Company d Dancers will perform “LOCAL, Dancing through time … places in Memphis” on Thursday and Friday, March 3-4, at 7 p.m. at Hutchison School, 1740 Ridgeway Road. This collaboration unites some of Memphis’ most talented artists with Company d’s dancers, all of whom are young adults with Down syndrome. Tickets are $10 in advance or $15 at the door. Visit facebook.com/companyddancers for details and tickets.

96. Last Word: Timing and Numbers, Old Dominick Takes Shape and Zip Lines To Spring -

Political opportunity is defined by timing.
Witness a look at the early voting turnout numbers in advance of Tuesday’s election day.

More than half of the more than 43,000 Shelby County voters who cast early ballots voted Monday and Tuesday – the last two days of an early voting period that began Feb. 10 – way back there when Martin O’Malley was the third Democratic presidential contender and Jeb Bush was considered a force to be reckoned with in the Republican primaries.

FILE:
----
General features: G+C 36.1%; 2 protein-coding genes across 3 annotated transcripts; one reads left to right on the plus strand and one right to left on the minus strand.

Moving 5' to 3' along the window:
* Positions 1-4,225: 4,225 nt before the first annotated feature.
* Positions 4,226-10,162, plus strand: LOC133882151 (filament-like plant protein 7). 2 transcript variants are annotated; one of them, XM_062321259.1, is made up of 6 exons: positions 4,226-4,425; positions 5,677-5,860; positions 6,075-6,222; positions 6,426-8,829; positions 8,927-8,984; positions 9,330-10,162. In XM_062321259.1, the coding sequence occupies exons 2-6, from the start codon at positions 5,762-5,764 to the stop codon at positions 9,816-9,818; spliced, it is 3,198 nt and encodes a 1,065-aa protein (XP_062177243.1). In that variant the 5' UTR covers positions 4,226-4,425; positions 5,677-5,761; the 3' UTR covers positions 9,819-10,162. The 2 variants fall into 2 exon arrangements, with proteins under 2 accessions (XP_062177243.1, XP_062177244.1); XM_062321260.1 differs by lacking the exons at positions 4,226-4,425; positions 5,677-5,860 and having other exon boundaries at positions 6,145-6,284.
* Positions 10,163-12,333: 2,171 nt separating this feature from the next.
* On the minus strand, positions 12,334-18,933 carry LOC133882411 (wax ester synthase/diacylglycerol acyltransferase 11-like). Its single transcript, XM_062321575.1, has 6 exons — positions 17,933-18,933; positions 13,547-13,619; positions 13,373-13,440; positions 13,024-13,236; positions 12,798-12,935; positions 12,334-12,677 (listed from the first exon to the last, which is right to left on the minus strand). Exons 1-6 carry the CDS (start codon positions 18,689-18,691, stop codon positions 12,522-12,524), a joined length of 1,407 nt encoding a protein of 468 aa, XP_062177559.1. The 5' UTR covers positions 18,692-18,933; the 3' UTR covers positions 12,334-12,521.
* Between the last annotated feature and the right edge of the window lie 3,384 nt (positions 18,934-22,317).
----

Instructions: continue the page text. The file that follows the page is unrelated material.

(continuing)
97. Cohen Urges Memphis Clinton Supporters To Speak No Ill of Sanders -

U.S. Rep. Steve Cohen told a group of 70 supporters of Democratic presidential contender Hillary Clinton that they should avoid attacking Bernie Sanders, her rival for the Democratic nomination.

98. Cohen Urges Clinton Supporters To Speak No Ill Of Sanders -

U.S. Rep. Steve Cohen told a group of 70 supporters of Democratic presidential contender Hillary Clinton that they should avoid attacking Bernie Sanders, her rival for the Democratic nomination.

99. Confident Serrano Playing for Future at UT -

Tennessee baseball coach Dave Serrano wasn’t setting the bar too high when he met with the media for his 2016 preseason press conference.

Serrano made that mistake before the 2015 season with talk of reaching an NCAA regional and perhaps Omaha, Nebraska, site of the College World Series.

100. Nashville Developer Submits Plans for Downtown Memphis Housing -

Two plans recently filed with the Memphis-Shelby County Office of Planning and Development will turn empty lots into housing for disadvantaged Memphians.

Nashville developer Elmington Capital Group submitted plans for gated multifamily housing in Downtown's South End.